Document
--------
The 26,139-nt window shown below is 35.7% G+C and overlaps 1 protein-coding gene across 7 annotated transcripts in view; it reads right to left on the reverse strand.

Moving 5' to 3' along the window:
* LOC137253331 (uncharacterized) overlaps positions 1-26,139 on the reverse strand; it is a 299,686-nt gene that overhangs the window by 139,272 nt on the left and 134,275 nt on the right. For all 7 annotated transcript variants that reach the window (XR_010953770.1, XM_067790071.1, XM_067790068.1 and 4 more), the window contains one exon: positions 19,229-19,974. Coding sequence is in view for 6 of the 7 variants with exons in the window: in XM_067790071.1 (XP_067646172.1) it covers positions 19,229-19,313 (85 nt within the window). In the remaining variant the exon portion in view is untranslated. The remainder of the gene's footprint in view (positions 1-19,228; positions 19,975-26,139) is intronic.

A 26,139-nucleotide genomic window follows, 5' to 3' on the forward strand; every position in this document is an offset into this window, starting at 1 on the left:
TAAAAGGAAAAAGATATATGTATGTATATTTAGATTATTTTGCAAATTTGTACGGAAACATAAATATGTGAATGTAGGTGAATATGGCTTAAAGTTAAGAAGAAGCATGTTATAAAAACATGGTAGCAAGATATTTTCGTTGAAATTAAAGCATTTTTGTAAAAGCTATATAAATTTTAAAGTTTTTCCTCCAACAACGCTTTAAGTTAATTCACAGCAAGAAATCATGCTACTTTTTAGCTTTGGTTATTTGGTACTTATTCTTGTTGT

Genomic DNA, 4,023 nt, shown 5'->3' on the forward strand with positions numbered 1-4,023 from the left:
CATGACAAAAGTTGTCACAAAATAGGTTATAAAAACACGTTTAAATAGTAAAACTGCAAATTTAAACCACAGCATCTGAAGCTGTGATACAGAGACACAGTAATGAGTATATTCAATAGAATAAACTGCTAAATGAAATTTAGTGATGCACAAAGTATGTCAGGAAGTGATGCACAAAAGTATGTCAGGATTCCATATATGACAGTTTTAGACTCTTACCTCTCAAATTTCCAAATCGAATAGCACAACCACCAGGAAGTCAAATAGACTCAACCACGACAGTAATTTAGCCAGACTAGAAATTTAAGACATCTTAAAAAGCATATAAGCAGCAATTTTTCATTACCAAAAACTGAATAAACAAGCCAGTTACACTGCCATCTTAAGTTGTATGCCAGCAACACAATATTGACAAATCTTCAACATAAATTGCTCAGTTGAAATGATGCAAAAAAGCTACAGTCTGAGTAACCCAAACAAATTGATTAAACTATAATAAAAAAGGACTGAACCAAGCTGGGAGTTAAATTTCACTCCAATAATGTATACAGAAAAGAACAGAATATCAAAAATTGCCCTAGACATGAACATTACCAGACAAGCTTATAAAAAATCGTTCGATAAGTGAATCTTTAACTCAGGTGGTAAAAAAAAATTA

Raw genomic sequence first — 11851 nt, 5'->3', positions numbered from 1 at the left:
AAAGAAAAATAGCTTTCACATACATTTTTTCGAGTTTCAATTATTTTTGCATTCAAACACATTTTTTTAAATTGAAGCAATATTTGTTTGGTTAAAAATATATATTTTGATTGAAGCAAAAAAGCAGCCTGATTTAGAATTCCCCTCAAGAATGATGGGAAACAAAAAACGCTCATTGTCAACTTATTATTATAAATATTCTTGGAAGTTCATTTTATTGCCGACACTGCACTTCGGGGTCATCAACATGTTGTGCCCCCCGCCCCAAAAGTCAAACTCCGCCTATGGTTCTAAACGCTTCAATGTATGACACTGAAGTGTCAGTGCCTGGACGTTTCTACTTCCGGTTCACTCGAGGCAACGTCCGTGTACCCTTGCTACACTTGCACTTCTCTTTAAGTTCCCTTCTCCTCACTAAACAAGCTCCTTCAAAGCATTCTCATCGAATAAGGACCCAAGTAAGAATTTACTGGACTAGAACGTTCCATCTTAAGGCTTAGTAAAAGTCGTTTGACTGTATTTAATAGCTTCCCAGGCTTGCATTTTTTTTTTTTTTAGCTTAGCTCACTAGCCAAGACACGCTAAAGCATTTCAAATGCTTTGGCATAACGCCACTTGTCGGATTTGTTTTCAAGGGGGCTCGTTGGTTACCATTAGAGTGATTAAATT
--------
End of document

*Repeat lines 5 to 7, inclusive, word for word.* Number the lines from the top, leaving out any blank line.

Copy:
TAAAAGGAAAAAGATATATGTATGTATATTTAGATTATTTTGCAAATTTGTACGGAAACATAAATATGTGAATGTAGGTGAATATGGCTTAAAGTTAAGAAGAAGCATGTTATAAAAACATGGTAGCAAGATATTTTCGTTGAAATTAAAGCATTTTTGTAAAAGCTATATAAATTTTAAAGTTTTTCCTCCAACAACGCTTTAAGTTAATTCACAGCAAGAAATCATGCTACTTTTTAGCTTTGGTTATTTGGTACTTATTCTTGTTGT

Genomic DNA, 4,023 nt, shown 5'->3' on the forward strand with positions numbered 1-4,023 from the left:
CATGACAAAAGTTGTCACAAAATAGGTTATAAAAACACGTTTAAATAGTAAAACTGCAAATTTAAACCACAGCATCTGAAGCTGTGATACAGAGACACAGTAATGAGTATATTCAATAGAATAAACTGCTAAATGAAATTTAGTGATGCACAAAGTATGTCAGGAAGTGATGCACAAAAGTATGTCAGGATTCCATATATGACAGTTTTAGACTCTTACCTCTCAAATTTCCAAATCGAATAGCACAACCACCAGGAAGTCAAATAGACTCAACCACGACAGTAATTTAGCCAGACTAGAAATTTAAGACATCTTAAAAAGCATATAAGCAGCAATTTTTCATTACCAAAAACTGAATAAACAAGCCAGTTACACTGCCATCTTAAGTTGTATGCCAGCAACACAATATTGACAAATCTTCAACATAAATTGCTCAGTTGAAATGATGCAAAAAAGCTACAGTCTGAGTAACCCAAACAAATTGATTAAACTATAATAAAAAAGGACTGAACCAAGCTGGGAGTTAAATTTCACTCCAATAATGTATACAGAAAAGAACAGAATATCAAAAATTGCCCTAGACATGAACATTACCAGACAAGCTTATAAAAAATCGTTCGATAAGTGAATCTTTAACTCAGGTGGTAAAAAAAAATTA